Svenja: And who bears the main blame for the whole dilemma?
Michael: The chemical and plastics industry, which has systematically tried to sweep problems under the carpet and sit out instead of actively pointing out and solving the problems. As one should expect from a crucial future industry!
Svenja: What are the mistakes that were made?
Michael: The microplastic problem has been well known for at least ten years, which was when the Austrian documentary film “Plastic Planet” was first shown. But the industry acts according to the motto: ignore it, do not talk or write about it, just sit out the problem. The considerable quantities of plastic waste, which are also released into the environment in an uncontrolled manner in the European Union, are systematically missing from the plastic statistics. For decades, bans on hormone-active plasticizers were prevented. Eyes were closed on the large-volume plastic waste exports to developing countries, which count as material recycling. Every expert knew what really happened to the plastics. In the European Union, less than 10% of waste plastics are recycled into new plastics. Thermoplastics can be recycled very well if collected in their pure form, better than most other materials. Instead of tackling the actual problems, it was perceived only as “communication problems.”
And when the plastics industry is asleep, they should not be surprised if the EU Commission and the national environment ministries now take matters into their own hands. The recently adopted plastics strategy, including restrictions and bans on certain disposable plastic products, is the consequence of this behaviour.
Svenja: And are politics doing better than the industry now in tackling the problem?
Michael: I’m afraid not. Of course, there are some sensible measures being taken, such as the ban on oxo-degradable plastics, which decompose particularly quickly into microplastics. However, the “single-use ban” is a purely symbolic policy and a bad one at that, which will have little effect, but will heat up the plastic hysteria, pronounce unnecessary product bans and leave the field to worse materials – without affecting the real problems at all!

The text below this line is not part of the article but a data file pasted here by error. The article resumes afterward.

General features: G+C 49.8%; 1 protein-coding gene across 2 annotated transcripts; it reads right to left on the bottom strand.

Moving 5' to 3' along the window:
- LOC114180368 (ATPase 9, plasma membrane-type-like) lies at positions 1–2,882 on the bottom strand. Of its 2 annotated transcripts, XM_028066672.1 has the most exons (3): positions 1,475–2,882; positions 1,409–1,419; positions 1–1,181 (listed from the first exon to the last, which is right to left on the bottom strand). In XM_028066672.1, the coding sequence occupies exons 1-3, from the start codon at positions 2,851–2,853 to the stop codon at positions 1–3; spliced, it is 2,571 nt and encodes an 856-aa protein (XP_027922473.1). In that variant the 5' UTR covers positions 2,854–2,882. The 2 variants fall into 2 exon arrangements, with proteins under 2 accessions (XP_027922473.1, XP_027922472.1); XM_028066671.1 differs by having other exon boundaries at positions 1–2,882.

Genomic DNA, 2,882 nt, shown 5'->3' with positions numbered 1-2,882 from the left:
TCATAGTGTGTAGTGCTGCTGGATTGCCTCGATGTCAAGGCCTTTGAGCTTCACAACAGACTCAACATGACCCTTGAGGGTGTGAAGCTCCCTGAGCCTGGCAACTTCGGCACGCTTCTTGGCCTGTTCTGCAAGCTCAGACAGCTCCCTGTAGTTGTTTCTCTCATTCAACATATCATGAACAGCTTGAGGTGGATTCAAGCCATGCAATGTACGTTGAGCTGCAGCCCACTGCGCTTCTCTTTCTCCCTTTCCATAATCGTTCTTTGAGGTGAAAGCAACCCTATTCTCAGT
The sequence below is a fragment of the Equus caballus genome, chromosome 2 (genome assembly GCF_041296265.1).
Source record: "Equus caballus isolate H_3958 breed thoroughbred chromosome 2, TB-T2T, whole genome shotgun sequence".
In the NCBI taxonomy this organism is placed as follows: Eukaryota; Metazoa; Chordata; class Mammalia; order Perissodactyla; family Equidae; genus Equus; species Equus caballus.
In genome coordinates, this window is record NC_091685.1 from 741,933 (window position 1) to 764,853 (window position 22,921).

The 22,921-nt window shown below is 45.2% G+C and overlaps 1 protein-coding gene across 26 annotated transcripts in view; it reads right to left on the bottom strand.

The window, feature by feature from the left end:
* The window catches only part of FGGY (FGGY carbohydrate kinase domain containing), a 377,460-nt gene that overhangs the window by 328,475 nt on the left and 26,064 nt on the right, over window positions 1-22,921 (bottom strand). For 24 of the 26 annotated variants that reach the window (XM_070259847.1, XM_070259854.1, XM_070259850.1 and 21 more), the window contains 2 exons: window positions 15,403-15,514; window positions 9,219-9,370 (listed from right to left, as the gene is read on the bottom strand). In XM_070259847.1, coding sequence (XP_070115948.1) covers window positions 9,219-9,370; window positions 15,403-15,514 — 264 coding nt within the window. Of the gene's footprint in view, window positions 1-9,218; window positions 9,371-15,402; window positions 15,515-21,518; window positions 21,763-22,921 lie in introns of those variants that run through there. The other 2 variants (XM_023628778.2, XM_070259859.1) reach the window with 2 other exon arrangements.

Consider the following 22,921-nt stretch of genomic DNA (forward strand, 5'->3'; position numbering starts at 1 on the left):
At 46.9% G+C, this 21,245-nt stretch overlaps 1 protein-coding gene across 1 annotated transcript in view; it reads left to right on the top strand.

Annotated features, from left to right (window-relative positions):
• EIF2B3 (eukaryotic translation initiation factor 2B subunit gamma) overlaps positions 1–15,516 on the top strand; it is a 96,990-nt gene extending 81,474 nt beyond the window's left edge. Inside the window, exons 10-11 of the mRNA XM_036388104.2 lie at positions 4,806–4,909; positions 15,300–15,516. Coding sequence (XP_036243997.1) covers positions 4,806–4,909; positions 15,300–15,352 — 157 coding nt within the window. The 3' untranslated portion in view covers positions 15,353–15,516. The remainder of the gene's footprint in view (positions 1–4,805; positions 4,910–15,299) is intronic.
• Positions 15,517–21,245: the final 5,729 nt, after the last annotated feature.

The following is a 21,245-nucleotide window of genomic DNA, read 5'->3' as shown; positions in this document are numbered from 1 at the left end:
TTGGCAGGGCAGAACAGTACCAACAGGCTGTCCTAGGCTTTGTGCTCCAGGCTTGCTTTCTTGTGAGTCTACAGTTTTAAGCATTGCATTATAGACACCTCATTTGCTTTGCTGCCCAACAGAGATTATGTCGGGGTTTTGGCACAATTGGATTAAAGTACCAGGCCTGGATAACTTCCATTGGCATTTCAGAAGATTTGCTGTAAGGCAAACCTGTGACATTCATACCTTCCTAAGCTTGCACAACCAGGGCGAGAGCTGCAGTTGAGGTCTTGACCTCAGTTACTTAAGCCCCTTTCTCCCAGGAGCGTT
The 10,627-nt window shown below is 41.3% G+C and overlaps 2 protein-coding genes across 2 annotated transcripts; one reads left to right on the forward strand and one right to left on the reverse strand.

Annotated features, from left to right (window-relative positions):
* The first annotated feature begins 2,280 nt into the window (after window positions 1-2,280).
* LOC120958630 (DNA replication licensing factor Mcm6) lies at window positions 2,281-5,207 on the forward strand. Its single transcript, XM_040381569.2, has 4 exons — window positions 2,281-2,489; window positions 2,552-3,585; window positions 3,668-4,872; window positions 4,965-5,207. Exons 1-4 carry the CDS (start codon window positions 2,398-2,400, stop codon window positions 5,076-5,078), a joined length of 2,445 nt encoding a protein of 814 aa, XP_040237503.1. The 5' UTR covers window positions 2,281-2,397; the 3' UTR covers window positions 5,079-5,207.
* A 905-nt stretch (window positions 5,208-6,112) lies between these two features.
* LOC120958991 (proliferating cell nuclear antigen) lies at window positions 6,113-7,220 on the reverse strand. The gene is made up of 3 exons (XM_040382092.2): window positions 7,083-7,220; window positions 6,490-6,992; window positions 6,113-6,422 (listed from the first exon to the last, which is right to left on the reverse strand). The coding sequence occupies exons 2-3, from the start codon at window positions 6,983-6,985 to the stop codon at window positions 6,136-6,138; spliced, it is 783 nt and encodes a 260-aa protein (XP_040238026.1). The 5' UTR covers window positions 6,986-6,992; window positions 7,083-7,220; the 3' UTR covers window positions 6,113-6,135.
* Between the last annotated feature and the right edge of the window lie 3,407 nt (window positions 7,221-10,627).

There would be a number of measures that would make a real difference on a large scale: Plastic waste export bans, landfill bans, mandatory deposit for all plastic bottles for all types of beverages, a ban on the intentional use of microplastics and increased use of high-quality polymers instead of composite systems, as these are easier to recycle (Design for Recycling). Plastic waste could be systematically collected and recycled worldwide. A global standard for the biodegradation of certain polymers could reduce risks in case that leakage into the environment is unavoidable. And finally, a clear concept is needed on how to move from fossil to renewable carbon by 2050. Or would the plastics industry like to be pilloried in 2050 as one of the largest and last emitters of fossil carbon? As an industry of the future? A photovoltaic area of only 1% of that of the Sahara would suffice to supply the entire chemical industry with renewable carbon – via solar hydrogen and CO2 from the air.
Svenja: What is so bad about the single-use ban, aren’t many products really pointless or can they be better substituted by other materials?